EFF Flyer – Know Your Digital Rights

Since I’m coding a bunch at work, I usually have my fill of developing stuff by the time the evening rolls around. Hence, I usually don’t immediately start working on my latest coding project, and instead go work on something else. In this case, the something else is a bit of design work.

Recently, the EFF put out a single page flyer detailing the rights that we (American citizens) have with regards to digital information. It was informative, but the flyer (never marketed as such, but functionally equivalent) lacked clear direction and if I had seen the flyer in the wild (instead of being linked to it with plenty of context), I would not have known immediately what the flyer was about, or (more pertinently) if I had wanted to read it.

Similarly to the Arimaa icons, I thought this was an unacceptable ambiguity in design, and decided to try and rectify it.


In order to talk about the flyer in more detail, you can grab the end-result PDF here. And here’s a link to the original if you missed it.

Design Decisions

First, I should note a few things: first, I’m a web designer, and a self-trained one at that. With absolutely no training in print media, everything I say and decided should be taken with 2 tons of salt. Also, I didn’t change any of the content, and essentially just decided to move a few things around. Lastly, this was supposed to be a 1st draft, so the PDF has several “quirks”. I explain why in the Making Of, below.


I started at the very top, in which the flyer emphasized the EFF instead of the topic at hand. One may argue that it serves the same purpose as a letter header, but I would counter that you should serve the content first, and then after the reader thinks “man, this is awesome content!” allow them to find out more. Since this is a print medium, there is no context/bounding box that is a glowing screen to guide them to that spot in the browser page where the articles usually start, and so we should put the relevant topic outline at the top, where it is most likely to be seen.

Hence, I swapped out the EFF header, and decided to try and place this particular flyer into a hierarchical structure, by categorizing it as a Tip sheet, which is targeted towards talking to the police, dealing specifically with electronic devices. I did keep a similar color scheme, but mostly because I was lazy, and it works. I also kept the EFF icon in the right, so that readers familiar with the EFF could immediately mark it as an EFF product, which would help them evaluate it’s quality (pretty damn high).


Moving down the page, we find a hook: a question to the reader that explains exactly what the rest of the flyer will address and try to answer (“The police want to search my server, my personal computer, or my phone. What do I do now?”). This seems to be the sort of line that will allow someone to remember the rest of the flyer, especially under duress like finding police on your doorstep. It also serves as the line that lets people know that this could also apply to them (hey, I have a cell phone!) and that they should listen up.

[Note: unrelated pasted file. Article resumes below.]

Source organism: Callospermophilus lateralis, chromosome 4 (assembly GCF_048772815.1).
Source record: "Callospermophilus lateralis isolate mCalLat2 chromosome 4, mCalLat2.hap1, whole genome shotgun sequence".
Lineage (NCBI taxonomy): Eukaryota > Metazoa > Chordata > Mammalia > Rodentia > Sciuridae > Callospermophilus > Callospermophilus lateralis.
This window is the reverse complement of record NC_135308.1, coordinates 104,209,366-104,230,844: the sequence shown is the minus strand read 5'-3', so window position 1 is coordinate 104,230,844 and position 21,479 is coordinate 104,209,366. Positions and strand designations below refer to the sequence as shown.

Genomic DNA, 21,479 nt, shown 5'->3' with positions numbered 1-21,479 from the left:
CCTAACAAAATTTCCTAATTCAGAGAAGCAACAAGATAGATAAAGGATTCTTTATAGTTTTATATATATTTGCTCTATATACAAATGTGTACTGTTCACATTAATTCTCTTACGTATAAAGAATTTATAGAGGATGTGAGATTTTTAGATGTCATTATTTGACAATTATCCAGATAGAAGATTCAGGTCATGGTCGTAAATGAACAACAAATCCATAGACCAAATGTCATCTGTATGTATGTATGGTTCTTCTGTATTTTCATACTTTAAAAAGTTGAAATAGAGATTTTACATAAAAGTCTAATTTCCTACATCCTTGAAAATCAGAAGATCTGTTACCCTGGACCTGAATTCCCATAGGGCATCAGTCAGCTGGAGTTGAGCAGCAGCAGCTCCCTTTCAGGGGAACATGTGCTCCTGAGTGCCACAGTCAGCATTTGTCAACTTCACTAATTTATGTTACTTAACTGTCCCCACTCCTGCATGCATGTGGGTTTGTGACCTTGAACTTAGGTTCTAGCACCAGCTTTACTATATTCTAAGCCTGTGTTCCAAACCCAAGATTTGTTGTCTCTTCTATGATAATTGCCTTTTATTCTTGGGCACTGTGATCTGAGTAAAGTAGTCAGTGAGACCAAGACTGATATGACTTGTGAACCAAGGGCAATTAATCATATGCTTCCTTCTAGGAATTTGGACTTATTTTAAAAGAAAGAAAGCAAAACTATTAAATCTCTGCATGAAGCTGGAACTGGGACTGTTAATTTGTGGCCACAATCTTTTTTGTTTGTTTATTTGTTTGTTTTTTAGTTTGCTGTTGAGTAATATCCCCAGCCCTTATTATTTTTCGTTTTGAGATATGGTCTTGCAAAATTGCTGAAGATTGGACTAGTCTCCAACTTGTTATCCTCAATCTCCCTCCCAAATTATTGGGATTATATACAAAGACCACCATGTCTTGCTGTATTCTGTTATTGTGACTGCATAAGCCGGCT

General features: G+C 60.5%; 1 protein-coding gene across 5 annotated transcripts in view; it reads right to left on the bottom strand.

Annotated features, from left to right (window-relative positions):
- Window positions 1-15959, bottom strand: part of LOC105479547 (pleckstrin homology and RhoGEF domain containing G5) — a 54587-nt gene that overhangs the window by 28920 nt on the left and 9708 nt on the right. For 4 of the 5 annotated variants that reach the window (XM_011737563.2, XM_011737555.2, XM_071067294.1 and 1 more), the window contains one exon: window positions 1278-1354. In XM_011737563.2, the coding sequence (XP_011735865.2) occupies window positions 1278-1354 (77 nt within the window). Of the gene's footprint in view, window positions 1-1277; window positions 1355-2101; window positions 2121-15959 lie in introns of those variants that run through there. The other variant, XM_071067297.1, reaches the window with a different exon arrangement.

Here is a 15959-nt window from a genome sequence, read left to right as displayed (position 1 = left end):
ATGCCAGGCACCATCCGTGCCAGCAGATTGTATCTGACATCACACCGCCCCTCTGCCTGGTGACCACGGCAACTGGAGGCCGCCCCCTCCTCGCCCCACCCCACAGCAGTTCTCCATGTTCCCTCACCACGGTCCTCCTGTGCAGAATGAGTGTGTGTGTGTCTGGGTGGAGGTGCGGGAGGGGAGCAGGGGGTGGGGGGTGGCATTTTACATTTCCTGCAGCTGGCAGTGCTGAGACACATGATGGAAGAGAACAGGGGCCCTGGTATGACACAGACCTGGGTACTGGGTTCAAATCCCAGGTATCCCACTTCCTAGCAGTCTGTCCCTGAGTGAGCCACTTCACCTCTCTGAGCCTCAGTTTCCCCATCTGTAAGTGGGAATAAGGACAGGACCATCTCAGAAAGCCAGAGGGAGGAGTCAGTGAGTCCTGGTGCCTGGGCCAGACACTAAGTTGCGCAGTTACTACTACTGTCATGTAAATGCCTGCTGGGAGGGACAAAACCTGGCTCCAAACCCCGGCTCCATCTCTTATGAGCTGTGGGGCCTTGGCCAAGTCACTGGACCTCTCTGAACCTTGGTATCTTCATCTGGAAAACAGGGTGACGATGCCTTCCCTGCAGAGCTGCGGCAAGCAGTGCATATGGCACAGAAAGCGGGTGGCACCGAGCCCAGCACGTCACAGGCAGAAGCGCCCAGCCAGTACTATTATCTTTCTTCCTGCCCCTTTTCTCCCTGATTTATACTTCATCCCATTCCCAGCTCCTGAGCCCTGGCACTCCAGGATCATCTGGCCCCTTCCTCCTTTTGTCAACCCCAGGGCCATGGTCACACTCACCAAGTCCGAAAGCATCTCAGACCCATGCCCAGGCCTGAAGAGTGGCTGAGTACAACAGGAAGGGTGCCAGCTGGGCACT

Since this is such an important line, I thought it’s graphic importance should be commensurate with it’s contextual importance. Hence, I outlined it and gave it a front-and-center seat right below the header.


Now, the list is a list is a list. There are only so many ways to do a list, and I didn’t want to monkey around with the content too much. However, you’ll notice one noticeable difference (disregarding my funky kerning), where I set some list items as italicized “comments”. Some list items merely expand on the previous item, and as such don’t really deserve the same treatment as a normal list item, which usually presents a new thought.

Insetting them provides a visual hint that this sort of informational expansion is taking place, and that their brain should be treating it as an additional glob to stick on to the previous glob, instead of it’s own glob. Yeah, I think of thoughts in globs, what of it?


I left the police man cartoon in (thank heavens!) and put the information on the EFF that used to be in the header here, mostly due to the fact that it had to go somewhere. However, I also added in a QR code, mostly because as a PDF I assumed the flyer was destined for print media, and the widest spread way of linking the print and electronic worlds is through QR codes. Hence, QR code where I could fit it.


Finally, I added a footer, mostly to accommodate information that was destined for the sidebar, but in a prettier format. I like to think it also brackets the flyer as a whole, which helps define it against a busy background (which, of course, doesn’t happen anywhere).

Making Of

Since I’m a web dude, and this was supposed to be a first iteration, I decided that I would knock this up with plain HTML/CSS: this way, the links also work! After doing the layout work, I used wkhtmltopdf to convert the HTML to a PDF.

Now you understand why the kerning is weird, the logo/cartoon pixelated, and QR code underlined.

I did the bulk of the work while at SuperHappyDevHouse 45, which only took a few hours (+10 geek points).


The EFF is not a free form, open source organization with a dearth of effort behind it. Hence, my email with the suggested flyer modifications and attached effort disappeared into the EFF, and I haven’t heard from them since (a month at time of writing). However, I did what I set out to do: do something other than coding all the time, and maybe/hopefully help someone.